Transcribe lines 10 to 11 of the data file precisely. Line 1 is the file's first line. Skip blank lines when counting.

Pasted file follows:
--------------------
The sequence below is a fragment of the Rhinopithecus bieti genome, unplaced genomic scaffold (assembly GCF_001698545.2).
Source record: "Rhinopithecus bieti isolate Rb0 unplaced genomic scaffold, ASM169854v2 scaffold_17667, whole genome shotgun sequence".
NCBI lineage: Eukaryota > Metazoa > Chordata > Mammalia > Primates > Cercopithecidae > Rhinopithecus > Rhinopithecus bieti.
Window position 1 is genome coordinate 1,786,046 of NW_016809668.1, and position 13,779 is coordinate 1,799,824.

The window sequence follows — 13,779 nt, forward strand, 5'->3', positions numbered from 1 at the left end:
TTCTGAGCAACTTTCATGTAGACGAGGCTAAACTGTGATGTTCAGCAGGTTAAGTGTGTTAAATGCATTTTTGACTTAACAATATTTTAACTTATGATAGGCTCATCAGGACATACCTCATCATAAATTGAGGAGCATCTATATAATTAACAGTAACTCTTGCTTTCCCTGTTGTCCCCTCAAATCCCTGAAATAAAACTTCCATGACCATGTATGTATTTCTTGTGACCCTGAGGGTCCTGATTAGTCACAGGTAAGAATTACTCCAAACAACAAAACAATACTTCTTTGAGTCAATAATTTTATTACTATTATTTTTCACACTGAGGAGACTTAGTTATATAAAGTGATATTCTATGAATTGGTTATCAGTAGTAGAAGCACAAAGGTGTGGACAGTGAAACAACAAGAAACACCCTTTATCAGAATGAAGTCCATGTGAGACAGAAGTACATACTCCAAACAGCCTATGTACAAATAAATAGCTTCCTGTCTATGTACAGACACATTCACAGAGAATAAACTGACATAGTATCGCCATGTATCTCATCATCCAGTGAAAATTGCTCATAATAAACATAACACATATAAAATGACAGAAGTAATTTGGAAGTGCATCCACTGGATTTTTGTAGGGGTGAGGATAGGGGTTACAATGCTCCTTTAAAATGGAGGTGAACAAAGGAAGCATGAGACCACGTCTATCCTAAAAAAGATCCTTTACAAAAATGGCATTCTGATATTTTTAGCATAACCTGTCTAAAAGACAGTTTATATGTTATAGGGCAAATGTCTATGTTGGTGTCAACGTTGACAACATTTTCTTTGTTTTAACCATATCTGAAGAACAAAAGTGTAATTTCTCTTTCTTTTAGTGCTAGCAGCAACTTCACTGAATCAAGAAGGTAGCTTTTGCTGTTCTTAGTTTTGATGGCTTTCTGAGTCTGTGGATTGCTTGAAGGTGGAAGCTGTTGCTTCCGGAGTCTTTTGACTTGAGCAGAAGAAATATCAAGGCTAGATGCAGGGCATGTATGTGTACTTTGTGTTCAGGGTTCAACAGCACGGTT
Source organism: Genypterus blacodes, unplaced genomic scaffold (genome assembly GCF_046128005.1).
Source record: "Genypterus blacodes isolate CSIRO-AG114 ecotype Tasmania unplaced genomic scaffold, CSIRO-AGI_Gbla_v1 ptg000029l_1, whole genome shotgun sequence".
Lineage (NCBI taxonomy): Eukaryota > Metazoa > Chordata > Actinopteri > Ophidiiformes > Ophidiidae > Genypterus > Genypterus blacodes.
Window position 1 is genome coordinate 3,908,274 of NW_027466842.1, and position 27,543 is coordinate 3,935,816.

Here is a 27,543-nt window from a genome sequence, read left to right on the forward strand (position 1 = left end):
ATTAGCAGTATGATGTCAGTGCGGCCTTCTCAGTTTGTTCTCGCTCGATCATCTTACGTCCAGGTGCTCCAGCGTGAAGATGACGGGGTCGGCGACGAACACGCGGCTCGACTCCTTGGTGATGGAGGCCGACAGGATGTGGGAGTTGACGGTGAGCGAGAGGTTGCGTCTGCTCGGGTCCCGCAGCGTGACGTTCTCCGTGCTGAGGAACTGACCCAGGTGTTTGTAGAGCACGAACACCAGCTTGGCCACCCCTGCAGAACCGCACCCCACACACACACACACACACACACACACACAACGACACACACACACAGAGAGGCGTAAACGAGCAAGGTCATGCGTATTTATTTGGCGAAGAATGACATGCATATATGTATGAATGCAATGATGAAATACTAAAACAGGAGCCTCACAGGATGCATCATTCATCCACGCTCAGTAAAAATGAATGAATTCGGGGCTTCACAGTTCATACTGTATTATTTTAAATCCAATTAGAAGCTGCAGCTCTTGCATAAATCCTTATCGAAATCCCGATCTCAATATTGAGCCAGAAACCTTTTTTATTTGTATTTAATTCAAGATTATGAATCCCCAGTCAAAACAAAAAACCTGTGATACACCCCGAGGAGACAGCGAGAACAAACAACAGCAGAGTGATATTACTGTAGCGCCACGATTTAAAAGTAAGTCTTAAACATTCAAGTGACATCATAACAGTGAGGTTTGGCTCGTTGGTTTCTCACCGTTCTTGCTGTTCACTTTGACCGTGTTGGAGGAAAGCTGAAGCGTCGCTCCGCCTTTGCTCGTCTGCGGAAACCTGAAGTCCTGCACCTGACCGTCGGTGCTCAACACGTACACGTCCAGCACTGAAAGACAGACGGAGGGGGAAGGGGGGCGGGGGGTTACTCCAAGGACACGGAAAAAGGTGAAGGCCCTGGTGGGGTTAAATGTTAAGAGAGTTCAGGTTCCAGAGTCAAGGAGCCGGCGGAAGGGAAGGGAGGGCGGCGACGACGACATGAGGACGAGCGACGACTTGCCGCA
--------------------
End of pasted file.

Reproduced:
Window position 1 is genome coordinate 3,908,274 of NW_027466842.1, and position 27,543 is coordinate 3,935,816.

Here is a 27,543-nt window from a genome sequence, read left to right on the forward strand (position 1 = left end):